Pictou, April 2bth, 1796.

“We, subscribers, promise to pay to James MacGregor, or his order, for building his house and barn, our respective shares of the sum of one hundred and fifty pounds, in cash or produce, at market price, as shall be most convenient for us at three terms, viz., fifty pounds on the first day of April, 1797, fifty pounds on the first day of April, 1798, and fifty pounds on the first day of April, 1799, which sums respectively are to be divided into shares among us, by an equal assessment on our Polls and Estates, whereby we are discharged of our promise in the original petition for a minister.”

This engagement was fulfilled as all pecuniary engagements were in those days, payments being made in all sorts of things, and at all manner of times, and some sums being never paid at all. Yet with all these draw-backs, we think that, considering the state of the country at the time, the effort made by his congregation affords an example to congregations in the present day.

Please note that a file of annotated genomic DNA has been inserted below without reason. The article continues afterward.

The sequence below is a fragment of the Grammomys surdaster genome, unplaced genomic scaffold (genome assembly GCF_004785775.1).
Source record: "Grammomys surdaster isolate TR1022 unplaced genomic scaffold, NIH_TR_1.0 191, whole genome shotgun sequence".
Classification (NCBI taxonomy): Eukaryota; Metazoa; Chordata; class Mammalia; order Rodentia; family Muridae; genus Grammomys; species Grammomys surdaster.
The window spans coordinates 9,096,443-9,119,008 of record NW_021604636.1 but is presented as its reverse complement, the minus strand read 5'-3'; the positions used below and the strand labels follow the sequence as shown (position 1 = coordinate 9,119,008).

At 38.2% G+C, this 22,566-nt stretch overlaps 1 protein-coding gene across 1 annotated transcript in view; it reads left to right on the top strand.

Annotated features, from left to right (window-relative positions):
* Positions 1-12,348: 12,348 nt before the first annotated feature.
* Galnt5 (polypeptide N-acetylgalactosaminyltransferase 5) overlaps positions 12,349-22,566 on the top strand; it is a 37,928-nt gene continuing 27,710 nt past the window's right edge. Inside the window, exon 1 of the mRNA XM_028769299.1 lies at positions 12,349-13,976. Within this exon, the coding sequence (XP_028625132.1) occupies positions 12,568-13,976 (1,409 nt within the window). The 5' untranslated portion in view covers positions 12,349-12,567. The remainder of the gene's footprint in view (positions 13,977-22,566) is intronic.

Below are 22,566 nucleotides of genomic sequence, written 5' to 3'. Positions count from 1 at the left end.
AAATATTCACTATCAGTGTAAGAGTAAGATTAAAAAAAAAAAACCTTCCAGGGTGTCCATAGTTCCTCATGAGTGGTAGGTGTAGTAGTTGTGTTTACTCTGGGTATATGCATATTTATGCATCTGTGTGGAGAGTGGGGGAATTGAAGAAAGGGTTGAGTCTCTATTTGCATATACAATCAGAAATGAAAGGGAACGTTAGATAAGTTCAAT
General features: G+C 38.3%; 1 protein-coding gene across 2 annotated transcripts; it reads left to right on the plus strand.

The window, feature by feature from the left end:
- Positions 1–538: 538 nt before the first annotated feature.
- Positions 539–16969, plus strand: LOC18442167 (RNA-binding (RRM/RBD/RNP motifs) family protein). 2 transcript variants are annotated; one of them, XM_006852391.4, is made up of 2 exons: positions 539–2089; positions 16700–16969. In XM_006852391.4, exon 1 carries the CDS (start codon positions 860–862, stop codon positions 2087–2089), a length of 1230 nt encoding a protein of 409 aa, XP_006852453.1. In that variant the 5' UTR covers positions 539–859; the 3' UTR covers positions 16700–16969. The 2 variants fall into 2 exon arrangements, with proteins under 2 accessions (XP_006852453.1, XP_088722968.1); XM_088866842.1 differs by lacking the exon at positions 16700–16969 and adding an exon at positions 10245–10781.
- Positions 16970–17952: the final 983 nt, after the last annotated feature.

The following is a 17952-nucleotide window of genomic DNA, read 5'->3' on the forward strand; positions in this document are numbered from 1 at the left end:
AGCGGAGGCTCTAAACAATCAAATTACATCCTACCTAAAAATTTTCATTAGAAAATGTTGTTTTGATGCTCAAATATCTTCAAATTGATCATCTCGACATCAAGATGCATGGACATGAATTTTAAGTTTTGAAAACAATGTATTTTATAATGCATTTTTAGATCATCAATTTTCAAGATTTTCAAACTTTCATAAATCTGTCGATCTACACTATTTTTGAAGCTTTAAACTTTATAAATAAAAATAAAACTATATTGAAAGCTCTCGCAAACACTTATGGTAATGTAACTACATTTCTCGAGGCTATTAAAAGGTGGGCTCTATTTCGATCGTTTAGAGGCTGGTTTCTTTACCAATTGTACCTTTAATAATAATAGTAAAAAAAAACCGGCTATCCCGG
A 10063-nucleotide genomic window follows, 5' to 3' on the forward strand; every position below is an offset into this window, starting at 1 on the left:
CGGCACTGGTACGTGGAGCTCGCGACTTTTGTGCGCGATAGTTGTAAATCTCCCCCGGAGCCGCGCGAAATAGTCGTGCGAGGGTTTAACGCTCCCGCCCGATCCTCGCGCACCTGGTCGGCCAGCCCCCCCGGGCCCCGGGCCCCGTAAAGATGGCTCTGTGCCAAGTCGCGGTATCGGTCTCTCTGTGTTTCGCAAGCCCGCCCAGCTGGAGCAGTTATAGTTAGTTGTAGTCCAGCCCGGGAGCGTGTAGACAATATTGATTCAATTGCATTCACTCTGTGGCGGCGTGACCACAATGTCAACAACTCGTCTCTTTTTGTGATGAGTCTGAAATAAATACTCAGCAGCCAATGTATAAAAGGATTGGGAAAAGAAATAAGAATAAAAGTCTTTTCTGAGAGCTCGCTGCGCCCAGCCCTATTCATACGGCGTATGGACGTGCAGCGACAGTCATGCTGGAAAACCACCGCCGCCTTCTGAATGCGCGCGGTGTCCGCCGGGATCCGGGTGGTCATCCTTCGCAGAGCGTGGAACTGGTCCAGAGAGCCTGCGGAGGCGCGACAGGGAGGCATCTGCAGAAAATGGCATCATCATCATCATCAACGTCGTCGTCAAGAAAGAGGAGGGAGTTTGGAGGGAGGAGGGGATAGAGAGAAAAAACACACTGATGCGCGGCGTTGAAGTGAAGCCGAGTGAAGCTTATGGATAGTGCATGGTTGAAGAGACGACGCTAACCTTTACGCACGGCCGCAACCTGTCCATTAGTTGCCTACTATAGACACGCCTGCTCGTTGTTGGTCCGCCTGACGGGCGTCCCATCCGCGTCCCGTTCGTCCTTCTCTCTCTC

With this assistance he built a house on his father-in-law’s farm, the first frame house on the East River. But the latter having moved from Halifax with the family, for a time they lived together. MacKay being unwilling to sell, Doctor MacGregor was under the necessity of building again. This time he built of brick, the first erection of the kind we suppose in the whole eastern part of the Province. He engaged a man who had come out from the old country, having some knowledge of brick making, to make the brick. Some of them were very good, but part were not,, requiring to be plastered over, to preserve them from the weather. Here he lived till near the close of his life. The house continued to stand till a few years ago. It was situated near the western bank of the River, just where the operations of the General Mining Association are now being carried on. The traveller passing through this now busy scene of life, and crossing the bridge, may see the spot a few rods down the river, where still stand some willow trees, beneath whose shade he often walked or read, while the scene around exhibited a marked contrast with its present appearance. Where now are seen long ranges of miners’ houses—the smoke of factory and steam engine, and is heard the rattling of the railcar, was a scene of retirement, where only a small clearing broke the continuity of the forest, and an almost Sabbath stillness rested upon the face of nature.